- Books, Literature, and Writing
Poetry Review of Stanley Kunitz
Stanley Kunitz Poetry
- The Abduction by Stanley Kunitz - Poetry Archive
The Abduction by Stanley Kunitz on the Poetry Archive
- Touch Me by Stanley Kunitz
Atlantic Unbound: The Atlantic Monthly Magazine Online
- The Portrait by Stanley Kunitz- Poets.org - Poetry, Poems, Bios & More
My mother never forgave my father for killing himself, especially at such an awkward time and in a public park, that spring when I was waiting to be born. She locked his name in her deepest cabinet and would not let him out, though I could h...
The thing Kunitz does well would definitely have to be his descriptive language. He describes his poems so vividly that they can paint pictures in your mind; it's as if you can play a short clip, a movie of what's going on in the poem. A few I found display this kind of description were; "Robin Redbreast", "The Abduction", "The Portrait" and "Touch Me". These poems all contain beautiful descriptions that seem to come to life on the page.
"Robin Redbreast" is one that illustrated mortality and death. The narrator in the poem finds this bird beat up and bruised, like it had been through some sort of battle with other birds ganging up on him. The bird reminds me of what one would see if they were to see the homeless on the street. Kunitz describes the bird as, "the dingiest bird / you ever saw, all the color / washed from him , as if / he had been standing in the rain / friendless and stiff and cold, / since Eden went wrong." When I read this the description is so vivid that I can picture what this bird would look like, so much that I try to compare it to what you would see on the streets in the city everyday the homeless. No one wants to acknowledge that they are there most put their heads down as if they are ashamed to see them on the streets, but the narrator looks at this bird and wants to help. It is possibly a big stretch to even think Kunitz meant to compare this the homeless, but as a reader of poetry one interpretation rarely matches another. Then when Kunitz describes the wounds inflicted on the bird by some bullying blue jays, the reader can get a clear picture of how the bird would of looked. Kunitz seemed to find some sort of beauty in this bird who seemed near death. The poem seems to be doing more than just examining a tortured bird, it examines death and mortality. The poem illustrates it so beautifully and by having the man pick up the bird to try and help it seems to me that he didn't want the bird to be alone while taking it's final breath.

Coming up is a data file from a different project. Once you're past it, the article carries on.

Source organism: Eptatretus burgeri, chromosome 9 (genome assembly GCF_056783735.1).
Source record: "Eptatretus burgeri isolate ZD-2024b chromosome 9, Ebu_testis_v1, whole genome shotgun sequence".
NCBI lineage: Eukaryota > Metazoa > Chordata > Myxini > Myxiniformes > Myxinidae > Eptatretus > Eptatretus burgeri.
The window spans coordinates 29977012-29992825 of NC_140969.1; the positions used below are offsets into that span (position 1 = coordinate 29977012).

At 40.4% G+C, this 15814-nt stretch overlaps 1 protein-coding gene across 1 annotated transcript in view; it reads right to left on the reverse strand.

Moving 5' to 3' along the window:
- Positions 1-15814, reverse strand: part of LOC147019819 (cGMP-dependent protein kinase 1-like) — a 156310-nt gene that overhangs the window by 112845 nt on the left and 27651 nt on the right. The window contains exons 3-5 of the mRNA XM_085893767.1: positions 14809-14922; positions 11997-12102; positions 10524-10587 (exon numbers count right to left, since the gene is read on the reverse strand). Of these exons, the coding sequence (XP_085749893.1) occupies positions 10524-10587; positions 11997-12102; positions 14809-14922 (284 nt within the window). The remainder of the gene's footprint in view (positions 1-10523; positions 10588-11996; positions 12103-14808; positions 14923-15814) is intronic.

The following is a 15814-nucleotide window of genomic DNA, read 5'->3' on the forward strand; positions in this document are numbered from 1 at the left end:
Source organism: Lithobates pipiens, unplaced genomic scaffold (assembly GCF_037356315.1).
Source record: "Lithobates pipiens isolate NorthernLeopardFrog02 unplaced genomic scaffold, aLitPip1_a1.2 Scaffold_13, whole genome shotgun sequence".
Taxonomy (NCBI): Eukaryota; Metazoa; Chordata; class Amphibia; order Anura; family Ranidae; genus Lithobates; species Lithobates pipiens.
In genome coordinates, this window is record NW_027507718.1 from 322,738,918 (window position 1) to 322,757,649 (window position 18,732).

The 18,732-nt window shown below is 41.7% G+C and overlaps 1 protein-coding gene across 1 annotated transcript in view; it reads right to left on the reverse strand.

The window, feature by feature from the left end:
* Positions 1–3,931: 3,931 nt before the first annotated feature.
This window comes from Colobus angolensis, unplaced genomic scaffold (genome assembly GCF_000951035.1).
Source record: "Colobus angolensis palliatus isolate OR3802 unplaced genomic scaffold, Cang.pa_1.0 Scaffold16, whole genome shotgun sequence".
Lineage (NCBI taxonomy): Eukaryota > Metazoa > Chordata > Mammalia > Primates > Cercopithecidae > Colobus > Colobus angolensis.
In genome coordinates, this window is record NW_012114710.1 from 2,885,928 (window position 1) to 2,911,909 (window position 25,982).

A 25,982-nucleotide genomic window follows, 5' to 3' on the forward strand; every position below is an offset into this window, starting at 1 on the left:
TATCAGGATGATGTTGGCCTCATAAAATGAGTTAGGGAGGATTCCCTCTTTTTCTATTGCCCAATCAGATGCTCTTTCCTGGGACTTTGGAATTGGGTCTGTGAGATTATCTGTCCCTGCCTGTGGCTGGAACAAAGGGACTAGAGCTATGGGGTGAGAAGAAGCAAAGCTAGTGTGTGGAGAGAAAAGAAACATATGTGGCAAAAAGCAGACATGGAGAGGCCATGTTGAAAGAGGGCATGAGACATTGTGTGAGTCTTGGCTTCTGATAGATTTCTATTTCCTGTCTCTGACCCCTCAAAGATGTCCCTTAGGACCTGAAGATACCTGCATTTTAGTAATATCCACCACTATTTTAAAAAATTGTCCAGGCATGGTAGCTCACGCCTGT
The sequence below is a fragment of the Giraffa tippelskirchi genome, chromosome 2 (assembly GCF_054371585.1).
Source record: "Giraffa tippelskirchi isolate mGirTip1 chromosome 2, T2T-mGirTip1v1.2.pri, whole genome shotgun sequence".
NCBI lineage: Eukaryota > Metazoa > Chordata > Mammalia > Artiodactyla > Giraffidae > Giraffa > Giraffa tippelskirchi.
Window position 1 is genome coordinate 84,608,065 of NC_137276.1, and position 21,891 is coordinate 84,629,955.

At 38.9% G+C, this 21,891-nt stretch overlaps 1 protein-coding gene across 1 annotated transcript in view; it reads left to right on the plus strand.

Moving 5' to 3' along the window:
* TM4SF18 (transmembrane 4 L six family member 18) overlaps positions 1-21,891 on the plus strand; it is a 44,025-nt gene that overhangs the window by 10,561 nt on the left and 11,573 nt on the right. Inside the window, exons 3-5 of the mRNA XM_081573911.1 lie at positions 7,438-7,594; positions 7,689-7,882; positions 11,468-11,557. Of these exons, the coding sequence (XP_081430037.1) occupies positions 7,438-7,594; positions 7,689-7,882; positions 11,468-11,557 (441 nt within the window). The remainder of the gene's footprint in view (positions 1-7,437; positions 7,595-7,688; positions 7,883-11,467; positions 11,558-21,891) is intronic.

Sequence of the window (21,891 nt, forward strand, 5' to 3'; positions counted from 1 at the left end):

In "The Abduction" you can really get a sense of someone being abducted and being found at last. He uses descriptions such as: " When you stumbled out of the wood, / distracted, with your white blouse torn / and a bloodstain on your shirt", "when I hold you in my arms, / I wonder where you are", "searchlights controlled by unseen hands", just to name a few. In these descriptions the reader gets a sense of the woman being abducted and how her loved ones deal with her abduction. One of my favorite lines of this poem are at the end when the narrator begs the question on where to go from here. It's as if he is saying how do we put the pieces back and get back to our normal lives after something so horrific: "Out there is childhood country, / bleached faces peering in / with coals for eyes. / Our lives are spinning out / from world to world; / the shapes of things / are shifting in the wind. / What do we know / beyond the rapture and the dread?" What I like about this line is that is brings this tragedy to the front and highlights the things that no one wants to admit when these sort of things happen, the unknown and how to fix the person traumatized by the acts of strangers.